Top positive review
57 people found this helpful
Accurate, although too concise.
on December 1, 2007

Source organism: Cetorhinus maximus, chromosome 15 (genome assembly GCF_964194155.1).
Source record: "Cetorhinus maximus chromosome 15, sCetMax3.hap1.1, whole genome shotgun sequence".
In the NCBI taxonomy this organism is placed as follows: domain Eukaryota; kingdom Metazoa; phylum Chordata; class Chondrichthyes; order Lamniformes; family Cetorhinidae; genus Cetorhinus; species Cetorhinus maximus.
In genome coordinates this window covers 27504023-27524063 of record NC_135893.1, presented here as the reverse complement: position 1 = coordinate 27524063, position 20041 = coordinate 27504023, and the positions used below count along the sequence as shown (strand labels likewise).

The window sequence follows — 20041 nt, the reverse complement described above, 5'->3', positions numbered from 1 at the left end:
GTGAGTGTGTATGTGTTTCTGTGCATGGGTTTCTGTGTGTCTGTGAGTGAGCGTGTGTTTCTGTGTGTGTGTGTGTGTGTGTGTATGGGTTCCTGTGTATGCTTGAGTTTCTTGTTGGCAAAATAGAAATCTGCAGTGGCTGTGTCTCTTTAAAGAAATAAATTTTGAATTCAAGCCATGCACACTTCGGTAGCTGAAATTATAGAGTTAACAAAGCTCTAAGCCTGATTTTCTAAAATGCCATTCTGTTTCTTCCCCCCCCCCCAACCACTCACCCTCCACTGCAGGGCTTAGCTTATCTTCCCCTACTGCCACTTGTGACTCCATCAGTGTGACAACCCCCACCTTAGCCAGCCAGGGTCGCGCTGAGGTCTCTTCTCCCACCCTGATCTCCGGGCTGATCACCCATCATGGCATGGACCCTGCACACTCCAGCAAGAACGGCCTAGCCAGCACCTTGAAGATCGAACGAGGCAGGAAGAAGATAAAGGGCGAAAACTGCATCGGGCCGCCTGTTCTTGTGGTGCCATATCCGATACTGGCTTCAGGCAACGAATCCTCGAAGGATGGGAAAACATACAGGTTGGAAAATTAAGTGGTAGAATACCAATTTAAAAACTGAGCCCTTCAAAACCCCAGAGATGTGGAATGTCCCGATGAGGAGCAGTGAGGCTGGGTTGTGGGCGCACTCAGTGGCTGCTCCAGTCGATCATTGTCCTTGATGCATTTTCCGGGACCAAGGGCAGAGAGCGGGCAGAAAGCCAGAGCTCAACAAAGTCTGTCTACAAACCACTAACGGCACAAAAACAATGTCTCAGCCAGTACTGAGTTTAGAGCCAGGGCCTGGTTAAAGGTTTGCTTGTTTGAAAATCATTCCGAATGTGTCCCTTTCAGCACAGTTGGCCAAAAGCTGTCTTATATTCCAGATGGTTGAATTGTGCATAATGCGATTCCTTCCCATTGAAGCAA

The rise and decline of the popular conceptions of hippiedom are well depicted in the documentary; indeed, it the best that I have seen of similar works produced locally in the Bay Area and nationally, typically with focus on 1968, the year after the so-called Summer of Love. I am an academic hippie myself, age 62 at the time of this review, and was present at the Gathering of Tribes, the formal start of the period, and have lived through all the depicted events before and after. Most other documentaries failed to emphasize the key spiritual component of the cultural revolution. Yes, it was sex, drugs, and rock & roll, but it was also spirituality and consciousness studies that eventually led to environmental/ecology movements, cognitive neuroscience, and psychoimmunology, as well as the increasing popularity of Buddhism in the United States and the development of world music appreciation. As described, all the hippie wannabes spoiled the scene, did not understand the ideologies nor the proper use of entheogens. The popular image of hippies was of them, not the more thoughtful, experimental, and realized post-Beats, the pioneers who led the way. [Peter Coyote's use of B***S*** was bleeped from the PBS broadcast, but we do not need such censorship on the DVD.] Unfortunately, the documentary is too short, merely an hour, making the price of the DVD a tad too much. Still, if you want a proper introduction to the rise of this American Experience, yet influencing the nation as much as the Vietnam War, then this DVD is for you.